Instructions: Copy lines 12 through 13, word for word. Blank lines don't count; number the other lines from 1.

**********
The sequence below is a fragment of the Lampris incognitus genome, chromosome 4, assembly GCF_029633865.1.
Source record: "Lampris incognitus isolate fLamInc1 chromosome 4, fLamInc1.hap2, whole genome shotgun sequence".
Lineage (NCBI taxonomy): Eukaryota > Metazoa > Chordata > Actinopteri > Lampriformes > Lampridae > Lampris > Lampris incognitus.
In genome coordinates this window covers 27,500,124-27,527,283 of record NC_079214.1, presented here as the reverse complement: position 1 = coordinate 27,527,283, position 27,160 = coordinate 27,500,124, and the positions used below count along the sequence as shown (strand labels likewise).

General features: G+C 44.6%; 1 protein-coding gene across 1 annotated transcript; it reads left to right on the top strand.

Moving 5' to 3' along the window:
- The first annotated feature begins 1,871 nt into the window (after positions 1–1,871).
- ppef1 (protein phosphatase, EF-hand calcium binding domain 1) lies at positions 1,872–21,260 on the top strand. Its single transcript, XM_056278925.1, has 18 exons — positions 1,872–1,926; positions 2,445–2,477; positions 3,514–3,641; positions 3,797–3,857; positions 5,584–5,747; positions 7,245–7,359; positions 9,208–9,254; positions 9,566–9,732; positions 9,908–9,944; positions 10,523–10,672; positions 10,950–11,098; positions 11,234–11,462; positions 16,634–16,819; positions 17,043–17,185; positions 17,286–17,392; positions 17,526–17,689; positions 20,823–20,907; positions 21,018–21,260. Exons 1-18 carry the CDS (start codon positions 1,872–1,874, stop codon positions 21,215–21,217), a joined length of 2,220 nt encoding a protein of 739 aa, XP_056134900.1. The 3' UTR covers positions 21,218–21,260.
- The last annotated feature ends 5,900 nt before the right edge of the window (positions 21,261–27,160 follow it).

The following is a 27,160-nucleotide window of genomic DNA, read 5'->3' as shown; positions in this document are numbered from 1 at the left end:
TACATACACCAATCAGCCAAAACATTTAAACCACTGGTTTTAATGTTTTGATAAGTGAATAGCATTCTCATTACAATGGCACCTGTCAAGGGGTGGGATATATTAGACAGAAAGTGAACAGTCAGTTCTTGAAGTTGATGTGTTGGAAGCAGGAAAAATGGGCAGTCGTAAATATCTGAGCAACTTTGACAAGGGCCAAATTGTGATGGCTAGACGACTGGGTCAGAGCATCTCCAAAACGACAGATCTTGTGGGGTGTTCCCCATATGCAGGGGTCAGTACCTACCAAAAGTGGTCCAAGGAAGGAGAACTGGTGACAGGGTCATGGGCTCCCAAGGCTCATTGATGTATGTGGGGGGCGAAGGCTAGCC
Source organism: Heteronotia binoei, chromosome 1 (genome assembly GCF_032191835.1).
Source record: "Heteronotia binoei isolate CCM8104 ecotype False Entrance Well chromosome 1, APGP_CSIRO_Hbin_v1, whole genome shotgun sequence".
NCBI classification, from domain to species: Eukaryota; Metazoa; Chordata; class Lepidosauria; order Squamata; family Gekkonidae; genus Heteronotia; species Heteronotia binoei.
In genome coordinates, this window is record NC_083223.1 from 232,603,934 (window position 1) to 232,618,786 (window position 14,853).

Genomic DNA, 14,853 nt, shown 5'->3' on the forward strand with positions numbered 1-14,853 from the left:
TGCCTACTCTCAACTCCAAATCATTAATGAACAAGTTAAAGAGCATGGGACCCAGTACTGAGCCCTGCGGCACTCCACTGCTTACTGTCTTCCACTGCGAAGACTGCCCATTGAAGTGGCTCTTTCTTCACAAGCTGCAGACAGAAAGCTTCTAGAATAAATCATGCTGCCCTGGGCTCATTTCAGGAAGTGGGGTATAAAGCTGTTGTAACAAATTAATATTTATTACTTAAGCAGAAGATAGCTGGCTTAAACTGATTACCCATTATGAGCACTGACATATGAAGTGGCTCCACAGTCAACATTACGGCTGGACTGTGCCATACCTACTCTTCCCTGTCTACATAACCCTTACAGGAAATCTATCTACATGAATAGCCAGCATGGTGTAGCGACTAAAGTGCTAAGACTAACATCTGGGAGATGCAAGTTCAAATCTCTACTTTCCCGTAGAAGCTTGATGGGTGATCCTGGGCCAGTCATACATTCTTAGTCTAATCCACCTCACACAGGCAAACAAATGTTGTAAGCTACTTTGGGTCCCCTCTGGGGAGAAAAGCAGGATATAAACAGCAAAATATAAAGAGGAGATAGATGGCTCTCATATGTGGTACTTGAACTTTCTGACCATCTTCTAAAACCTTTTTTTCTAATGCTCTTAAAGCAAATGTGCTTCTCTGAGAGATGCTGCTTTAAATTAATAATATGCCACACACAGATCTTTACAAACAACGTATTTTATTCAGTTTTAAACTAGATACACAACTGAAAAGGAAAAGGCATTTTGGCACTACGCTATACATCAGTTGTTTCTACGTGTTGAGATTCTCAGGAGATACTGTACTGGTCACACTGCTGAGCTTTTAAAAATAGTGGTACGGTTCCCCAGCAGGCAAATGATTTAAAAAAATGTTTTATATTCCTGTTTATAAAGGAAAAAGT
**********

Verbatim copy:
Source organism: Heteronotia binoei, chromosome 1 (genome assembly GCF_032191835.1).
Source record: "Heteronotia binoei isolate CCM8104 ecotype False Entrance Well chromosome 1, APGP_CSIRO_Hbin_v1, whole genome shotgun sequence".